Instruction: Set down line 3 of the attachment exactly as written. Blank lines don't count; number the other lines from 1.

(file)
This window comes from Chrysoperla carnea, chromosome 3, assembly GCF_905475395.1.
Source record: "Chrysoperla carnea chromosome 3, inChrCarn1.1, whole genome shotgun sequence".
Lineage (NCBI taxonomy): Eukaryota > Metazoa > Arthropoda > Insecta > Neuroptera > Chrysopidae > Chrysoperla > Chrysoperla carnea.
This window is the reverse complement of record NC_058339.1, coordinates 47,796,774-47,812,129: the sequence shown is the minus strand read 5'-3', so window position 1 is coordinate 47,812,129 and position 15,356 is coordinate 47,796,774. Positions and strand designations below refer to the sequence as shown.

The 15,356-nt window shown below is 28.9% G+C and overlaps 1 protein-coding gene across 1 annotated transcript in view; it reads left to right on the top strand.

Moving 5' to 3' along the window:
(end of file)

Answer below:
Lineage (NCBI taxonomy): Eukaryota > Metazoa > Arthropoda > Insecta > Neuroptera > Chrysopidae > Chrysoperla > Chrysoperla carnea.